Great news for all those Twitter users who follow people who “overtweet” — you can now mute that person without their knowledge and avoid the awkward, “Did you unfollow me?” discussion!

Twitter’s new feature started to roll out Monday and should soon be available to all mobile and desktop users.

The mute feature is described by Twitter as giving “you even more control over the content you see on Twitter by letting you remove a user’s content from key parts of your Twitter experience.”

Twitter made the announcement on their blog with the following statement:

In the same way you can turn on device notifications so you never miss a Tweet from your favorite users, you can now mute users you’d like to hear from less. Muting a user on Twitter means their Tweets and Retweets will no longer be visible in your home timeline, and you will no longer receive push or SMS notifications from that user. The muted user will still be able to fave, reply to, and retweet your Tweets; you just won’t see any of that activity in your timeline. The muted user will not know that you’ve muted them, and of course you can unmute at any time.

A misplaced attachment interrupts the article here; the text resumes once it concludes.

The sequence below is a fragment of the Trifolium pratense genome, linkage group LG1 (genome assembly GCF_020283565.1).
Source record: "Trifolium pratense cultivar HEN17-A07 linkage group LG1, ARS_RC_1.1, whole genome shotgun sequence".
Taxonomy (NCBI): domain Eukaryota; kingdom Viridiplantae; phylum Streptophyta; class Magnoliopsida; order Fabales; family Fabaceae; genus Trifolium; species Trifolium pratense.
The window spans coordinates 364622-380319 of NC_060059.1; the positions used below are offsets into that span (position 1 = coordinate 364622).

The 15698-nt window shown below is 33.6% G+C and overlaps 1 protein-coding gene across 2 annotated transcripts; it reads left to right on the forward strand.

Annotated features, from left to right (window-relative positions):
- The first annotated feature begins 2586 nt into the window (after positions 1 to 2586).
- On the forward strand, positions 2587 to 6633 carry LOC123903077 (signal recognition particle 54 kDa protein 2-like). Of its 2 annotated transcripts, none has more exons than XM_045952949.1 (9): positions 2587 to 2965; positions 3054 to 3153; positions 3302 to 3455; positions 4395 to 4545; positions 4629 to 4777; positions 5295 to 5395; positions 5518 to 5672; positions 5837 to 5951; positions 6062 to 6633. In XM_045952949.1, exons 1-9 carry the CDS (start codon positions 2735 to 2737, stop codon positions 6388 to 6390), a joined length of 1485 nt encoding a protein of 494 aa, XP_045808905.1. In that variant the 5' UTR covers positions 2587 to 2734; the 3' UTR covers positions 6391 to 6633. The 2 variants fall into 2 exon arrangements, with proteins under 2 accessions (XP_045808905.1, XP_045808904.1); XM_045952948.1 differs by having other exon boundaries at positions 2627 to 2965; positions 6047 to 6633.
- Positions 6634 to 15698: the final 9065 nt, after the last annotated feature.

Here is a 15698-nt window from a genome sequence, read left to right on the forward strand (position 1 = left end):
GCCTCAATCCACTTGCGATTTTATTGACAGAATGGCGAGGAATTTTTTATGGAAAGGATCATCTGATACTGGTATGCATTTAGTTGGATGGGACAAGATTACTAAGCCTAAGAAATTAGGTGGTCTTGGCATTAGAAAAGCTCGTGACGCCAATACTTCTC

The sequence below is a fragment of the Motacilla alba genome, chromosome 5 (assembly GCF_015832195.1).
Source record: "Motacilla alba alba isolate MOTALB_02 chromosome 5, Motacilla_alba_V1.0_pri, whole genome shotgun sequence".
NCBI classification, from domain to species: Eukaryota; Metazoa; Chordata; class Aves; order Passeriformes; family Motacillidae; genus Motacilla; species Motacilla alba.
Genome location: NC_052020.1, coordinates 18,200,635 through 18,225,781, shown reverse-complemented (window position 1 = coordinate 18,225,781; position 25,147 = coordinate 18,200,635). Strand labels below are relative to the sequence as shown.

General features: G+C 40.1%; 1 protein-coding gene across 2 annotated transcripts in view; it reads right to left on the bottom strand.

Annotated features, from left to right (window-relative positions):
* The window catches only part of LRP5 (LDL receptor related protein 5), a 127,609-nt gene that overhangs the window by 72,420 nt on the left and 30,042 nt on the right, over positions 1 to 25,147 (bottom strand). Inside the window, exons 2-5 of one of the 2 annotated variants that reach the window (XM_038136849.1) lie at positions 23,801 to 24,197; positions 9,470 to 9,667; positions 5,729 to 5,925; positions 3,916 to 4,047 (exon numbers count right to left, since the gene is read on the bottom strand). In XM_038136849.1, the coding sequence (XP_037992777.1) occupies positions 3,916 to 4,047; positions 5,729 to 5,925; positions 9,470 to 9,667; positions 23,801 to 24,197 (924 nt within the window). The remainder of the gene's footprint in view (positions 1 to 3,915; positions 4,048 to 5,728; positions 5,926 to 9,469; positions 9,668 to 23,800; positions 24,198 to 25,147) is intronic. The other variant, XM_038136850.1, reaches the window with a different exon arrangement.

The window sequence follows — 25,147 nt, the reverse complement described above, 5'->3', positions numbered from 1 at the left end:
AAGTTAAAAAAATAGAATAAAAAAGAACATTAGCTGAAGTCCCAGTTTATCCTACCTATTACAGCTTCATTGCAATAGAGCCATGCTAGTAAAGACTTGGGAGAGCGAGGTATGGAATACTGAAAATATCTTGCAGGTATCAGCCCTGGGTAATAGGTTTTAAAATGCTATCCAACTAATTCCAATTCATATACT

To mute a user from a Tweet on your iOS or Android device or on Twitter for web tap more and then mute @username. To mute someone from their profile page, tap the gear icon on the page and choose mute @username.

Should This Change Your Twitter Strategy?

You’ll certainly want to be more aware of your tweeting frequency and make sure you’re not flooding your followers. Chances are, once you’re muted, Twitter won’t give people a reason to unmute you.

On that note, here’s a suggestion to Twitter: allow timed temporary mutes. People often tweet a lot during Twitter chats — one of the great benefits of the Twitter platform — and this is likely to leave a lot of people muted permanently. That could discourage people from actively taking part in Twitter chats.

In general, though, I don’t think this change will make a major difference strategically. Twitter has always been fast-paced and the very nature of a 140-character limit encourages people to share multiple updates in small bursts.

Keep doing what you’re doing (unless you’re being spammy, of course).

(Image Source: Shawn Campbell / Flickr)